Central stations are at the heart of urban history: they play host to the mass transportation systems that allow for the collective movement of millions into city centres. Conveniently, the rise of regional rail systems corresponded with a period of remarkable architecture, as Beaux-Arts and Neoclassical buildings sprung up as hubs for regional mobility. Union Station Market
Toronto has one such turn-of-the century gem in Union Station, and thankfully did not demolish the structure during the modernist fever of the 1960s (unlike New York’s original Penn Station.) This summer, the façade and plaza in front of Union Station was revealed, and has hosted a daily summer market replete with picnic benches, planters and a notable clock tower (so you don’t linger past break time.)
Union Station Clock Tower
This market and open public space is a great improvement to the station—it’s not just a place to pass through, but also one to dwell in. Perhaps the most successful feature of the revitalization is how Union now relates to the similarly regal Royal York hotel across the street. With the removal of curbs on Front St., and the use of brick instead of concrete as a ground plane, Union and the Royal York finally feel like two buildings who respond to one another, and relate to one another through the street that separates them. For a moment, you could be forgiven for forgetting you’re in a city that sees kilometres of glass rise into the sky on a yearly basis.
Union Station, looking North to the Royal York Hotel
The revitalized Union Station can now play competitor to many of its international counterparts. Chicago’s own Union Station is similar in style, and yet lacks the generous set back from the street that has allowed Union to create a grand plaza and market.
Chicago’s Union Station
Amsterdam’s Station Centraal is similarly beautiful, and also features a generous helping of open public space outside its entrance.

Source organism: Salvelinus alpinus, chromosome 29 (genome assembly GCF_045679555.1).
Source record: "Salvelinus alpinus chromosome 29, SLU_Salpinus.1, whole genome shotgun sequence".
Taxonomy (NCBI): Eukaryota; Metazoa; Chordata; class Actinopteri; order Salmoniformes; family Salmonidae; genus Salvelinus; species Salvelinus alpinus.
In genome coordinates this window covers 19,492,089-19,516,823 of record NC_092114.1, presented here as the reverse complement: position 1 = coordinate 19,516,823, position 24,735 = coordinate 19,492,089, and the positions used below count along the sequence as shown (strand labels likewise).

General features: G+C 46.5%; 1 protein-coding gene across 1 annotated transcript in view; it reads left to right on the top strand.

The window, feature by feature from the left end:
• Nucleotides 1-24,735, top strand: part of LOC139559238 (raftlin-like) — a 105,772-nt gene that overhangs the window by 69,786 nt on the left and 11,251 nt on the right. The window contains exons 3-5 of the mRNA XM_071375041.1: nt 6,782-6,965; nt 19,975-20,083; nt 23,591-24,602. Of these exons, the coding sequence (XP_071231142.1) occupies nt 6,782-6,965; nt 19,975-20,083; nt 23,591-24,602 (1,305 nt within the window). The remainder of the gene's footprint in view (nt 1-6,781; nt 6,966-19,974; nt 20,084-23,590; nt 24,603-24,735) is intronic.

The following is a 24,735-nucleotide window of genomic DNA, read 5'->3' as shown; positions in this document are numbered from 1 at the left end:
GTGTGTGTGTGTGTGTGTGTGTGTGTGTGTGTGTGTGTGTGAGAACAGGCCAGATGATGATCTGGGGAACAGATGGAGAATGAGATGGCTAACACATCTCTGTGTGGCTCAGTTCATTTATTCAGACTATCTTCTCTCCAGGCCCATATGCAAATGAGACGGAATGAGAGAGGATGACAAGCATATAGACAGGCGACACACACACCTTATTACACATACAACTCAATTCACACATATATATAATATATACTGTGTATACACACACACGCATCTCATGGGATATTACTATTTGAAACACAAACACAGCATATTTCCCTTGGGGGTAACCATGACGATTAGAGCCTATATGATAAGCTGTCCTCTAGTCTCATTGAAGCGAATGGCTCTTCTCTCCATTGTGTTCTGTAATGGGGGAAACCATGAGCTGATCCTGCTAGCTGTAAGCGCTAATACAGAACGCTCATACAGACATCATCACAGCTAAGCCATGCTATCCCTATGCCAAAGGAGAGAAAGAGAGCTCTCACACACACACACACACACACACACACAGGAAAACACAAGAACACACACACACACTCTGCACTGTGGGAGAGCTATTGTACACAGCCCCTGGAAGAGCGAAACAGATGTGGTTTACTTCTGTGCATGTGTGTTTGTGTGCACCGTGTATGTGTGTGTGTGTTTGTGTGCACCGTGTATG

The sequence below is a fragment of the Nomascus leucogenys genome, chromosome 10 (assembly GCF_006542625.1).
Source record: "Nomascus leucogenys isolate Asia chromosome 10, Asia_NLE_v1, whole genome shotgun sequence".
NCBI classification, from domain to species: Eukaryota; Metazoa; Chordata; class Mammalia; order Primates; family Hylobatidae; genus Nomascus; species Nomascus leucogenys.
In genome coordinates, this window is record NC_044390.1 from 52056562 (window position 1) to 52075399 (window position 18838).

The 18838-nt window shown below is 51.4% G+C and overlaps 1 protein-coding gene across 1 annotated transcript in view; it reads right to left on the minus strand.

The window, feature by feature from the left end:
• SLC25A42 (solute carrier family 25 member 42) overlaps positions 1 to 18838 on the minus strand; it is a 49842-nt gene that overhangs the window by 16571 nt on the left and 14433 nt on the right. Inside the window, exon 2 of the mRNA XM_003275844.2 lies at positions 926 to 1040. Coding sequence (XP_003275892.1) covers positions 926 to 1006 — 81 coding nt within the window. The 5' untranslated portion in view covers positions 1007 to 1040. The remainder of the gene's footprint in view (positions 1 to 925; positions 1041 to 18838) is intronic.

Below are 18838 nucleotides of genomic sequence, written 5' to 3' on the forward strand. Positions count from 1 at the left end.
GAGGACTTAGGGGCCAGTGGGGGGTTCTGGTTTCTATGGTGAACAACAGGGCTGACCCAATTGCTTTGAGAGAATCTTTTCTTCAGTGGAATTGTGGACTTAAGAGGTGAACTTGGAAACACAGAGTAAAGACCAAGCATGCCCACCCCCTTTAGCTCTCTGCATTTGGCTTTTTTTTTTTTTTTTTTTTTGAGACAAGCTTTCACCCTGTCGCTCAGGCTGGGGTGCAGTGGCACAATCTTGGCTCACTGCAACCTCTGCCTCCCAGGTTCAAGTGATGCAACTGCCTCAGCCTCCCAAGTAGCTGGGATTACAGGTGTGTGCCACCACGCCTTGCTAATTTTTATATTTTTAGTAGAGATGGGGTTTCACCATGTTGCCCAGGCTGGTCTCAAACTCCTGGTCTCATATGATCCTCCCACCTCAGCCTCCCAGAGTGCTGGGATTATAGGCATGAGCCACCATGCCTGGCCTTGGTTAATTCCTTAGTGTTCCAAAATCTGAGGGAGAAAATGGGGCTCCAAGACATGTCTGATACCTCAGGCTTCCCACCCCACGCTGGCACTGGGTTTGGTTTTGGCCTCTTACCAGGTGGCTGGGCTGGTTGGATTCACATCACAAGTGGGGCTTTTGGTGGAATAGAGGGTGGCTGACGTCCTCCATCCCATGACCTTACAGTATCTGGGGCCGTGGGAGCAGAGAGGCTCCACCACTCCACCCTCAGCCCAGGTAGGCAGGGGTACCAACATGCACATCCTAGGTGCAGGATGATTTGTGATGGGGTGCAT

Centraal Station, Amsterdam
We may even dare to compare Union to the Gare du Nord in Paris—although Union might benefit from some of those beautiful street lamps.
Gare du Nord, Paris
Finally, it appears that Toronto is ahead of the curve in some respects in its revitalization of Union Station. Work has just begun in London on a similar improvement to Victoria Station. As part of a larger redevelopment, the exterior of the station will be pedestrianized, creating a programmable public space like the one we have in Toronto. Could this be what being a ‘world class city’ feels like?
Images 1-4 Union Station by Michi McCloskey from Open City Projects
Image 5 by Loco Steve, FlickrCC
Image 6 by Canadian Pacific, FlickrCC
Image 7 by Petit_louis, FlickrCC
Matt is a student in the University of Toronto’s graduate planning program. He has worked on projects ranging from prospective transit-supportive density mapping and design, to social housing revitalization policy. He is currently exploring the public consultation process in Toronto, and how the planning process can engage with more diverse groups of constituents in a more substantive way.